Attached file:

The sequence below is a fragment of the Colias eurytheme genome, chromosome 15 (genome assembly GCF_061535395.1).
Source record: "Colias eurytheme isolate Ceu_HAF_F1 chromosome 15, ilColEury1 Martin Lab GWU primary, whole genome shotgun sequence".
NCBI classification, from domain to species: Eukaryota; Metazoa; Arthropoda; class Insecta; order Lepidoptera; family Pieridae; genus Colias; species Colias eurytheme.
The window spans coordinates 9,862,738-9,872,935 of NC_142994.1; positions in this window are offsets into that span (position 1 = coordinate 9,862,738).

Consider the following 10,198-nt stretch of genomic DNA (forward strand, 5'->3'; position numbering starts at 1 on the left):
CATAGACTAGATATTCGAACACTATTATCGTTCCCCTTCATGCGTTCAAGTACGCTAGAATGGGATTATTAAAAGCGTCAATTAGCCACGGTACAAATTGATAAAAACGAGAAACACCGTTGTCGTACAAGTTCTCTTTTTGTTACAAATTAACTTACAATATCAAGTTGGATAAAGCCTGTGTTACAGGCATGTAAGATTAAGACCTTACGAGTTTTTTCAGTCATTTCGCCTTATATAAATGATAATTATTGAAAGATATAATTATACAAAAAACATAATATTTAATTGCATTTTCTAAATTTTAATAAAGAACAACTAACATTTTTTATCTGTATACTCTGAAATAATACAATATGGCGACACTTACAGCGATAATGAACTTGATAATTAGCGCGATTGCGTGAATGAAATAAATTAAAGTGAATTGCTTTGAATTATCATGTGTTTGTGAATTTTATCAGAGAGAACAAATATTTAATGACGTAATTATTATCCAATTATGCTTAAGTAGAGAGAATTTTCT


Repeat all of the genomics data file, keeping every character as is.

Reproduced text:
The sequence below is a fragment of the Colias eurytheme genome, chromosome 15 (genome assembly GCF_061535395.1).
Source record: "Colias eurytheme isolate Ceu_HAF_F1 chromosome 15, ilColEury1 Martin Lab GWU primary, whole genome shotgun sequence".
NCBI classification, from domain to species: Eukaryota; Metazoa; Arthropoda; class Insecta; order Lepidoptera; family Pieridae; genus Colias; species Colias eurytheme.
The window spans coordinates 9,862,738-9,872,935 of NC_142994.1; positions in this window are offsets into that span (position 1 = coordinate 9,862,738).

Consider the following 10,198-nt stretch of genomic DNA (forward strand, 5'->3'; position numbering starts at 1 on the left):
CATAGACTAGATATTCGAACACTATTATCGTTCCCCTTCATGCGTTCAAGTACGCTAGAATGGGATTATTAAAAGCGTCAATTAGCCACGGTACAAATTGATAAAAACGAGAAACACCGTTGTCGTACAAGTTCTCTTTTTGTTACAAATTAACTTACAATATCAAGTTGGATAAAGCCTGTGTTACAGGCATGTAAGATTAAGACCTTACGAGTTTTTTCAGTCATTTCGCCTTATATAAATGATAATTATTGAAAGATATAATTATACAAAAAACATAATATTTAATTGCATTTTCTAAATTTTAATAAAGAACAACTAACATTTTTTATCTGTATACTCTGAAATAATACAATATGGCGACACTTACAGCGATAATGAACTTGATAATTAGCGCGATTGCGTGAATGAAATAAATTAAAGTGAATTGCTTTGAATTATCATGTGTTTGTGAATTTTATCAGAGAGAACAAATATTTAATGACGTAATTATTATCCAATTATGCTTAAGTAGAGAGAATTTTCT